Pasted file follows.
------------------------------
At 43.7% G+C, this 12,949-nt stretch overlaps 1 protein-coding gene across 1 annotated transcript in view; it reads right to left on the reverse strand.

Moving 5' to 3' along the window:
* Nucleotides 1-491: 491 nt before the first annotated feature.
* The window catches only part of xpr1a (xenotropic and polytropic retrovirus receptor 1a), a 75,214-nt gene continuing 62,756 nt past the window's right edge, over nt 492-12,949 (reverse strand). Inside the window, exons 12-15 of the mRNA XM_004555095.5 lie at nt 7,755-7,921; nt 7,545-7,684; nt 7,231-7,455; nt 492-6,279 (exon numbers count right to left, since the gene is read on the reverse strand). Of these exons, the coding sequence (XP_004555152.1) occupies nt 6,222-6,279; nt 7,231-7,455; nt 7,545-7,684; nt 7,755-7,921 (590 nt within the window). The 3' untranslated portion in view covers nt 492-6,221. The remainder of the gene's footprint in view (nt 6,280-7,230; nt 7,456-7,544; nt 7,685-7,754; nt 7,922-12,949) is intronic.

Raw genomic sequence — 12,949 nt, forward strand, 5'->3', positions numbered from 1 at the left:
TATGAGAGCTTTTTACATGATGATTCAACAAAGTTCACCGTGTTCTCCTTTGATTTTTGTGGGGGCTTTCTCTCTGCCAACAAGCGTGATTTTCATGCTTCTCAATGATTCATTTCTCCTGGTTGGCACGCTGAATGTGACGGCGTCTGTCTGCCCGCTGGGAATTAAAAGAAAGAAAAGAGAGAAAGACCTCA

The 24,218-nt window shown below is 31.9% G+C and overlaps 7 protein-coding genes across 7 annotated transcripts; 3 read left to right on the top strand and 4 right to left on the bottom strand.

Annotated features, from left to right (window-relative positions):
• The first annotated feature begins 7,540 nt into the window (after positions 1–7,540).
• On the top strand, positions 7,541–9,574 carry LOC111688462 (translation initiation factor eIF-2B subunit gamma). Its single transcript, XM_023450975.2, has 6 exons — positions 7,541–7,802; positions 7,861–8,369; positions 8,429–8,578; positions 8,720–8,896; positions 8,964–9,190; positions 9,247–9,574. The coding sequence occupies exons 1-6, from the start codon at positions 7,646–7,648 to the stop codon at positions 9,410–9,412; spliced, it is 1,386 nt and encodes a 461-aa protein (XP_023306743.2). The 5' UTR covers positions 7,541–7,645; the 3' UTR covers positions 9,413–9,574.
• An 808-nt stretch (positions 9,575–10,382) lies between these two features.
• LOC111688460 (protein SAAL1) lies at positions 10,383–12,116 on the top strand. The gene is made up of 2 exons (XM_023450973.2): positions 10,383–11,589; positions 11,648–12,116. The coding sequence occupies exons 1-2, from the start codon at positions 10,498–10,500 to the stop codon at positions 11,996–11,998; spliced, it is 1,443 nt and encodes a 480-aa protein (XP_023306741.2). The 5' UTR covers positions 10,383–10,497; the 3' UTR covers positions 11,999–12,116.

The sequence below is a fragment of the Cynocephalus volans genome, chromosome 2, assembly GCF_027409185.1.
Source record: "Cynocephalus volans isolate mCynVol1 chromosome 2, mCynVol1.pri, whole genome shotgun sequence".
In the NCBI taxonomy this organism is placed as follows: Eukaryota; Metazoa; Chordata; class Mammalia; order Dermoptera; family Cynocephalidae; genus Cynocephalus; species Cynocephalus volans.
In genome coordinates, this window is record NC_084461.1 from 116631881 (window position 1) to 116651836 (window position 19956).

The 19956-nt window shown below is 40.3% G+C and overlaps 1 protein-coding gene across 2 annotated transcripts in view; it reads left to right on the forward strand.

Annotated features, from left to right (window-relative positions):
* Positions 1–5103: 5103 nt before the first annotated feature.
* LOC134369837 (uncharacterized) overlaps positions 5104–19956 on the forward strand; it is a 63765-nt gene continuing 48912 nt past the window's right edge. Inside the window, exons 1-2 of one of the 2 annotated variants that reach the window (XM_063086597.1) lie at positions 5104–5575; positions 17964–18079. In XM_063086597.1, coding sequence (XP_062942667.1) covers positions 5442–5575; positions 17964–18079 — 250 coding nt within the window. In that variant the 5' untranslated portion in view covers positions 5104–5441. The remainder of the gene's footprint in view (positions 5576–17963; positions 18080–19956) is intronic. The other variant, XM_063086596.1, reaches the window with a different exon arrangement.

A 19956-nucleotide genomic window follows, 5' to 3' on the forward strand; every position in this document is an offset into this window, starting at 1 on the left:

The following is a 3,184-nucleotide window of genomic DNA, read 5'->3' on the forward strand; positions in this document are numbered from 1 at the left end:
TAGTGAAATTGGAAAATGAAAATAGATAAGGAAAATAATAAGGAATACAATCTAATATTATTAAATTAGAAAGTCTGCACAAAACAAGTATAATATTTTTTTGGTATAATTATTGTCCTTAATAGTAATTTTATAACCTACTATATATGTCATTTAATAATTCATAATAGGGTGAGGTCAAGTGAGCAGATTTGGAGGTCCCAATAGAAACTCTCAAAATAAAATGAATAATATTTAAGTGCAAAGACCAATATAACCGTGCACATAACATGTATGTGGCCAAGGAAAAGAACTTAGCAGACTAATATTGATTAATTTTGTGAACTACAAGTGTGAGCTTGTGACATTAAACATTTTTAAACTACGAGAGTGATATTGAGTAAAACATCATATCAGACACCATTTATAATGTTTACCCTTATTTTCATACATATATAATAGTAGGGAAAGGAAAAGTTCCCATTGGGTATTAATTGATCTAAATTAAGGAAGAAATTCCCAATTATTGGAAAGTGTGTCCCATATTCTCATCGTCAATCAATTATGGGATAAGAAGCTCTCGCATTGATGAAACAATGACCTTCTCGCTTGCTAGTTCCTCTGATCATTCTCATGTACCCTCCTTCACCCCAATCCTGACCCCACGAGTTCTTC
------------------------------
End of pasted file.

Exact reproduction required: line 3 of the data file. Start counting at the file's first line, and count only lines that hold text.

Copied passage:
* Nucleotides 1-491: 491 nt before the first annotated feature.